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Avian flu in India: What should you do to stay safe?

As we gather new hope with the coming of the vaccine, another health crisis rings an alarm. In the last few days there have been reports of another bird flu or Avian flu scare in

As we gather new hope with the coming of the vaccine, another health crisis rings an alarm. In the last few days there have been reports of another bird flu or Avian flu scare in parts of Rajasthan, Madhya Pradesh, Kerala, Maharashtra, and Himachal Pradesh.It all started in December when reports started flooding in of dead birds falling from the sky in Jhalawar, Bhopal and some other regions from MP and Rajasthan. A similar phenomenon was witnessed in Himachal Pradesh and Kerala too. On 11 th January, Maharashtra alone reported death of 800 chickens in Murumba village due to bird flu. The Brihanmumbai Municipal Coporation (BMC) of Maharashtra has issued guidelines on safe disposal of carcasses. As per the guidelines, dead birds are to be disposed of by burying in a pit after layering them with limestone to avoid scavengers from digging them up. Maharashtra also initiated its first culling exercise in 15years wherein between 4000 to 5000 poultry birds were culled in Maharashtra's Latur district. An "alert zone" has been declared in a 10-kilometre
radius around the Ahmedpur area in Latur after 180 birds, including 128 hens, were found dead. The alert zone norms states that no vehicle will pass through the place and the transportation of poultry, birds, animals, feed, manure etc. will be prohibited. The central government has issued an alert to the states saying that samples need to be collected from areas where bird flu deaths are being reported. The authorities have also launched a drive to identify those with suspected flu symptoms in the area. With all this news floating, the biggest scare that looms is how much should we worry about the Avian flu epidemic? And how much can this flu epidemic impact humans? Here are the answers to your
questions.
WHAT IS AVIAN FLU? Avian influenza is the disease caused by infection with Avian (bird) Influenza (flu)
Type A viruses. This is said to occur naturally among wild aquatic birds worldwide and can infect
domestic poultry and other birds and animals, as per the Centre for Disease Control. According to the
European Centre for Disease Prevention and Control (ECDC), H5N8, H5N5 and H5N1, with H5N8 are the
most commonly reported flu viruses among birds.
DOES IT AFFECT HUMANS?
According to Centers for Disease Control and Prevention (CDC), Avian flu viruses do not normally infect
human beings. Such an infection is rare, only sporadic cases have been reported since 2015, according
to Mayo Clinic. However, if it does infect a people, infection is generally mild, can require ICU care in few
patients. Its very rare to have human to human transmission of the same. Between 2003 to 2019, the
WHO confirmed a total of 861 human cases of H5N1 worldwide, of which 455 deaths were recorded
although not from India.
WHAT ARE THE COMMON SYMPTOMS OF BIRD FLU AMONG HUMANS? The common symptoms
include:
 Cough
 Fever
 Sore throat
 Muscle aches
 Headache

 Shortness of breath
HOW CAN SOMEONE CONTRACT THE BIRD FLU VIRUS? People can contract the bird flu virus by close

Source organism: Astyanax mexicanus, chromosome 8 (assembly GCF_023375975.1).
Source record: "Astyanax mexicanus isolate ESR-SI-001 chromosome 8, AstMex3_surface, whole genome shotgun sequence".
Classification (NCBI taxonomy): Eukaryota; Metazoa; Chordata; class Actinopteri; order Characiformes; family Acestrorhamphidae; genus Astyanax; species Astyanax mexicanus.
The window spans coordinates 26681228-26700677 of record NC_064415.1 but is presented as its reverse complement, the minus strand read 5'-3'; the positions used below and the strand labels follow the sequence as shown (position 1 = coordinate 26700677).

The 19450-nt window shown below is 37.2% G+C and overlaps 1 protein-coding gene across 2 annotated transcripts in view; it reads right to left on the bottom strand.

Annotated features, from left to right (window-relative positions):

contact with birds or bird droppings. Some people have caught the virus from cleaning or plucking
infected birds. It is also possible that people can contract the virus while swimming or bathing in water
contaminated with the droppings of infected birds.
SHOULD WE STOP EATING CHICKEN AND EGGS? Chicken and other poultry are safe to eat if cooked
properly, according to a joint statement by the UN Food and Agriculture Organization (FAO) and the
World Health Organization (WHO) issued to national food safety authorities. However, no birds from
flocks with disease should enter the food chain, the authorities said.
As per the WHO, thorough cooking of poultry products at or above 70°Celsius is crucial, so that
absolutely no meat remains raw and red, is a safe measure to kill the H5N1 virus in areas with outbreaks
in poultry. This ensures that there is no active virus remaining if the live bird has been infected and has
mistakenly entered the food chain. To date, there is no epidemiological evidence that people have
become infected after eating contaminated poultry meat that has been properly cooked. All in all, in its
paramount to maintain the good hygiene practices and stay alert on the symptoms.
WHO RECOMMENDED GOOD HYGIENIC PRACTICES TO REDUCE EXPOSURE TO THE AVIAN VIRUS
 No birds from flocks with disease should enter the food chain
 Do not eat raw poultry parts, including raw blood, or raw eggs in or from areas with outbreaks in
poultry
 Separate raw meat from cooked or ready-to-eat foods to avoid contamination. Do not use the
same chopping board or the same knife. Do not handle both raw and cooked foods without
washing your hands in between and do not place cooked meat back on the same plate or
surface it was on prior to cooking. Do not use raw or soft-boiled eggs in food preparations that
will not be heat treated or cooked.
 Keep clean and wash your hands. After handling frozen or thawed raw poultry or eggs, wash
your hands thoroughly with soap. Wash and disinfect all surfaces and utensils that have been in
contact with the raw meat
 Thorough cooking of poultry meat will inactivate the virus. Either ensure that the poultry meat
reaches 70°C at the centre of the product (“piping” hot) or that the meat is not pink in any part.
Egg yolks should not be runny or liquid.

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